Many of our charities and local institutions depend on volunteers so it’s vital that kind-hearted people donate some of their free time to help out. Charlie Gillies, the volunteering policy officer for the NCVO (The National Council for Voluntary Organisations), which champions the voluntary sector, spoke about how important volunteers are: “Volunteers make a difference in a whole range of settings and organisations across the charity sector, ranging from small volunteer-led community groups to larger national and international charities. They play an integral role in ensuring organisations can reach more of their beneficiaries and help them to fulfil their missions and objectives.”
Every person out there is different and unique in their own way, all with their own interests and things that they care about. Volunteering is such an exciting idea to many because it allows the individual to give back to a cause that really means something to them. With so many different sectors out there to get involved with, it’s easy for a person to volunteer time for something that they are passionate about. No matter if it is looking after endangered or abused animals, teaching troubled children, or helping the environment, there is an opportunity out there, near or far, that will be appealing.
Many people have a great passion for their local community, to that place where they have grown up or have spent many years being a part of. This leads to volunteers looking to give their time to helping that local village, town, or city that means so much to them. There is no question that volunteering can be a great way to make a truly positive impact in the community and there is even research to back this up! Experts have found that in communities with high volunteering rates (regardless of wealth and class) there are better health levels, less crime, higher life satisfaction, and even better GCSE results.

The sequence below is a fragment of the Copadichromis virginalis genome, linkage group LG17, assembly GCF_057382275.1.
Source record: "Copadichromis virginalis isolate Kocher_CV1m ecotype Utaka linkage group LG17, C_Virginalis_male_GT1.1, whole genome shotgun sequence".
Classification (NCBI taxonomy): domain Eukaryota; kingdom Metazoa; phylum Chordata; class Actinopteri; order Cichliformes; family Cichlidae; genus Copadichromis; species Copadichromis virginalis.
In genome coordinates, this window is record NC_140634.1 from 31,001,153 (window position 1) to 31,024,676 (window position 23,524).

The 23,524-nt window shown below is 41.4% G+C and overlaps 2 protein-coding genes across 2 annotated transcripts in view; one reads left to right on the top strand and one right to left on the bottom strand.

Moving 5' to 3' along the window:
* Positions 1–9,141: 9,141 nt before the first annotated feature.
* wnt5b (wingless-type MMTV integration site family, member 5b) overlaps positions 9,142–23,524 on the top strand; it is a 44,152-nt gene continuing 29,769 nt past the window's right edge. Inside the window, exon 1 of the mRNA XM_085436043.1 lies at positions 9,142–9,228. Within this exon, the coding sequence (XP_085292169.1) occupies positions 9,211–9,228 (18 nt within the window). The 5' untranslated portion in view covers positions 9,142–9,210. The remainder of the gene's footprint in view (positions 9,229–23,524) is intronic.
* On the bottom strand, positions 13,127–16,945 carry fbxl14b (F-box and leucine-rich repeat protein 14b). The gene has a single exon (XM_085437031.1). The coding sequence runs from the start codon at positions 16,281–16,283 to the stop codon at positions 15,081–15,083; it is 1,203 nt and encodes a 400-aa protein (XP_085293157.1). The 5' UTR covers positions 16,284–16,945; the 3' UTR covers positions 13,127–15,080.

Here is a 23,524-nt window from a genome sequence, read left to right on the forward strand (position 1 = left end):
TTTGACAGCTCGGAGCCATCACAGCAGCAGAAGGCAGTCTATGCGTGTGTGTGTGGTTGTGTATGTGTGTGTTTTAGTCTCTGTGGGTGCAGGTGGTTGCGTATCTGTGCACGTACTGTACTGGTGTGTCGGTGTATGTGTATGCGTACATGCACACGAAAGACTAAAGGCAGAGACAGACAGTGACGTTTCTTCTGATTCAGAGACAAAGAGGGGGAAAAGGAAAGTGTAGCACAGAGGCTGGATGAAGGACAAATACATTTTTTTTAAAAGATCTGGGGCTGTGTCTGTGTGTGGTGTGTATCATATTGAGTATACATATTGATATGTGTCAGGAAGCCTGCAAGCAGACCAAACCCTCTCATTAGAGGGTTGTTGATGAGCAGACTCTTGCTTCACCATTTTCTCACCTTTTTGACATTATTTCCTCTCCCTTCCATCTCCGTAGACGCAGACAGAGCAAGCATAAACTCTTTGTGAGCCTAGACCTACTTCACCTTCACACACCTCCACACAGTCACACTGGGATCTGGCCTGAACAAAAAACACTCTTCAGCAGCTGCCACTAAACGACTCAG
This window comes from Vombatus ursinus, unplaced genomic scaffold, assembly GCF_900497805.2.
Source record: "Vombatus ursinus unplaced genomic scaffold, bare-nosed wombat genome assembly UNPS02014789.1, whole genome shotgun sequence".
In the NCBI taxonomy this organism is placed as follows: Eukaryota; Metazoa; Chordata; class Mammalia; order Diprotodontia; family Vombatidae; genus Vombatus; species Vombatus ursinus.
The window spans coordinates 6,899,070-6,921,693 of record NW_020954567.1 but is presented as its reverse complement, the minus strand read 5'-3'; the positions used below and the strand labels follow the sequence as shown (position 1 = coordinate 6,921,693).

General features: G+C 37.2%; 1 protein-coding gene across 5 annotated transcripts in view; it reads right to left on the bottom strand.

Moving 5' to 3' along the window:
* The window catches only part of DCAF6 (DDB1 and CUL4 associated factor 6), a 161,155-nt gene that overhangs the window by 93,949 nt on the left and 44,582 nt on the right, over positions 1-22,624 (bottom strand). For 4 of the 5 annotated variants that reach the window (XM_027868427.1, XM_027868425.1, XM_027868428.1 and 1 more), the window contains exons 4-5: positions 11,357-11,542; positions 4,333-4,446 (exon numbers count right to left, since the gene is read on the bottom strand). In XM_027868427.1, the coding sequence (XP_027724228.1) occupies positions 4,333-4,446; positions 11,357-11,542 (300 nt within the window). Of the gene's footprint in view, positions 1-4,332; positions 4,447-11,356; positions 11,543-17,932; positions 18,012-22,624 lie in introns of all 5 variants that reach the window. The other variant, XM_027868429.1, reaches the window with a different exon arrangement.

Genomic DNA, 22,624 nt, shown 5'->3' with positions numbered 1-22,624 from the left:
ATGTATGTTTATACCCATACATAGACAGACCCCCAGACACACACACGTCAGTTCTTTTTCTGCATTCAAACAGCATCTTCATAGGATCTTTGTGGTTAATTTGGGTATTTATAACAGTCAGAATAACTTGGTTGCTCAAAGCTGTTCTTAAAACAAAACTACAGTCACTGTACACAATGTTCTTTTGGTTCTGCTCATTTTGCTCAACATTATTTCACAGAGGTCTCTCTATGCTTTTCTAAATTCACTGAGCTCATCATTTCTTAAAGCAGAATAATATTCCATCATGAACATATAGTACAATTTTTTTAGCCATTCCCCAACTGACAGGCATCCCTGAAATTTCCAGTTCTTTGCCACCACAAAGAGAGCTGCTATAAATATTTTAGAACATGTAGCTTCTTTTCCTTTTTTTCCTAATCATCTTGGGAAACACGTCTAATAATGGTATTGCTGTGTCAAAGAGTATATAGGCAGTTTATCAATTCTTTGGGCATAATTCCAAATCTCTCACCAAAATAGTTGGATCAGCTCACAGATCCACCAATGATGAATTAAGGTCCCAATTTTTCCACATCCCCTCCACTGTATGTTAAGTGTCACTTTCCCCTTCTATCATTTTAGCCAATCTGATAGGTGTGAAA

Another wonderful associated benefit of volunteering in retirement is the ability to make new friends and have a great time. In the process of volunteering for a worthwhile cause, people often find that their social lives greatly benefit and they look forward immensely to the time they spend helping out. A study from Oxfam has shown this directly with Elena Laguna, head of volunteering at Oxfam, saying:
“Volunteering is a two-way opportunity, a chance for organisations to work with skilled and motivated volunteers and the opportunity for them to meet new people and do something different in their day-to-day lives once they are retired. In 2016 Oxfam carried out a survey which showed that volunteering leads to an enhanced social life and less loneliness. The fall in loneliness was most significant among those aged over 55, whose time spent feeling isolated went from three and a half hours to just half an hour.”
Volunteering isn’t just good for the local area or something fun to do, it has also been proven to have benefits for a person’s mental health. Scientists and psychologists have found consistent evidence that volunteering improves mental wellbeing for people of all ages. A 2016 study has even found that the older the volunteer, the greater the positive effect on their mental health – making this even more attractive for those in retirement. Of course, volunteering shouldn’t be a selfish endeavour, but this is just one of many associated benefits that can come along with doing so.